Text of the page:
Technology has changed your life in so many positive ways. You can communicate with your kids across the country all day, every day for free.
You save money and lots of time doing chores that are so much simpler thanks to tech. Just think about how much time it would take you to drive from store to store for Christmas presents, and how much gasoline you'd burn, when you can sit at home ordering almost all those gifts from Amazon and have them delivered to you in the next two day.
There are lifesaving tech advances, too. A robot might be performing a delicate surgery on your spouse or your smartphone is reminding you take medicine.
Yet, technology can also be a little creepy and unsettling. One of those creepier technological advances is having microchips implanted into your hand, similar to the tracking microchip that you had injected into your dog's neck.
Creepily, people are now having microchips implanted into their bodies. These chips use Near Field Communication (NFC), which is short-range communication that transmits information from you to a reader like a smartphone.
This is similar to the way you use your smartphone to pay for Starbucks or groceries. Your payment information is transmitted from your phone to a scanner that's designed to read that signal.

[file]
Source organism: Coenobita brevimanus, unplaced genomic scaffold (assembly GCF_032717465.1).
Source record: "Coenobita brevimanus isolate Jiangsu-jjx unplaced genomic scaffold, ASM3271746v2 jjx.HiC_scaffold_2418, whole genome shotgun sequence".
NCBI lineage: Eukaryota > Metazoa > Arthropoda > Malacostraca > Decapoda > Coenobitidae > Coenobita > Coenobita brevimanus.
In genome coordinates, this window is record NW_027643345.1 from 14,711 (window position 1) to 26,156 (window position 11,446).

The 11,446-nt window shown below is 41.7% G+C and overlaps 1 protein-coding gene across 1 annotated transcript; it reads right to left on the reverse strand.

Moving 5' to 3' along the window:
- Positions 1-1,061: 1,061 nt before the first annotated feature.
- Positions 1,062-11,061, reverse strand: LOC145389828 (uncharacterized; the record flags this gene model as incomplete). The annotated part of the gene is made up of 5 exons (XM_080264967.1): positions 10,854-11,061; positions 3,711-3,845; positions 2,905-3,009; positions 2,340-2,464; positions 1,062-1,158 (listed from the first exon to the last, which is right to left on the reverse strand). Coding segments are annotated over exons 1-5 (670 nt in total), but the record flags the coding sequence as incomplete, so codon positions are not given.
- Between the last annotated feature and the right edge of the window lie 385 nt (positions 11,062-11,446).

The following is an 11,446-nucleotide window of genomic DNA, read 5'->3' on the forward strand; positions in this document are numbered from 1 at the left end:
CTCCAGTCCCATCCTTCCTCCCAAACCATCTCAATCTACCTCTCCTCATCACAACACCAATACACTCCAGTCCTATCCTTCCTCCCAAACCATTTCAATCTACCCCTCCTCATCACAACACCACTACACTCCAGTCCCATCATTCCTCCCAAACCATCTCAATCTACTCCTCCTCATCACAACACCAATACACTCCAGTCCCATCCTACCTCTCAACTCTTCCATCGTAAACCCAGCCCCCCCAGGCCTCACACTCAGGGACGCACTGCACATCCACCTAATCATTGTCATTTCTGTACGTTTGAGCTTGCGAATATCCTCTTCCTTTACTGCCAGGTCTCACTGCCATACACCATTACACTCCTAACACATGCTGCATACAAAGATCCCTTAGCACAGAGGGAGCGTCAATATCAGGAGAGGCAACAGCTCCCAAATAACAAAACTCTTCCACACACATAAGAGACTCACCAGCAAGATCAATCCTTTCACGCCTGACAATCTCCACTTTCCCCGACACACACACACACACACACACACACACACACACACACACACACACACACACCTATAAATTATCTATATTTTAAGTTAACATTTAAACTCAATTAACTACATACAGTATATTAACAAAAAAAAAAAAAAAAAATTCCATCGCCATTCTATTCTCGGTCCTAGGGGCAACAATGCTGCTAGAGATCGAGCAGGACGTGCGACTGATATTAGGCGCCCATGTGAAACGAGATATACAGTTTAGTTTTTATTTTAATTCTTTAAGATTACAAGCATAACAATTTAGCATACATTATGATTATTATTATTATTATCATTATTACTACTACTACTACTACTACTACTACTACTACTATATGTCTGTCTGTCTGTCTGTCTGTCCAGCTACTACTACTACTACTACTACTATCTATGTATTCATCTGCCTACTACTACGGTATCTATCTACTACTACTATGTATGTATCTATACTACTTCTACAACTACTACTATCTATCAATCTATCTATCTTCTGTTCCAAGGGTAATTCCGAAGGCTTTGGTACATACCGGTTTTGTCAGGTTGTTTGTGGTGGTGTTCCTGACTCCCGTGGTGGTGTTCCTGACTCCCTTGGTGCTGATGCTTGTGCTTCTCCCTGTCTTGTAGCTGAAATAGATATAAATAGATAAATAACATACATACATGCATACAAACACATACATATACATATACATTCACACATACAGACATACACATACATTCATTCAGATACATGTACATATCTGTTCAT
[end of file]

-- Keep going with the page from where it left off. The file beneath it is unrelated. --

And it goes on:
Unfortunately, we're now talking about having your body serve that purpose with an implanted microchip. In fact, about 4,000 people in Sweden already have rice-sized microchips implants to board trains, pay for concert tickets and a lot more.
Of course, implanting your payment information and other personal information into your body raises a disturbing possibility -- hackers hacking your implanted microchip. One company in Sweden has already had a problem with its microchips.
In that case, train operators who scanned implanted microchips were seeing your LinkedIn profile. That underscores the potential for bigger problems with this technology.
That case is fairly minor. But what if a hacker got access to your credit card credentials?
Microchip implants for commuter posing security risks
The future is here for some commuters who use impanted microchips as their boarding pass. That's more than a bit creepy - it's dangerous.
These devices use Near Field Communication (NFC), which are radio signals that are essentially radio waves traveling from your hand, or wherever you have a microchip implanted, to the device scanning your boarding pass. You can just imagine how easily hackers can intercept your signal to hack into private information.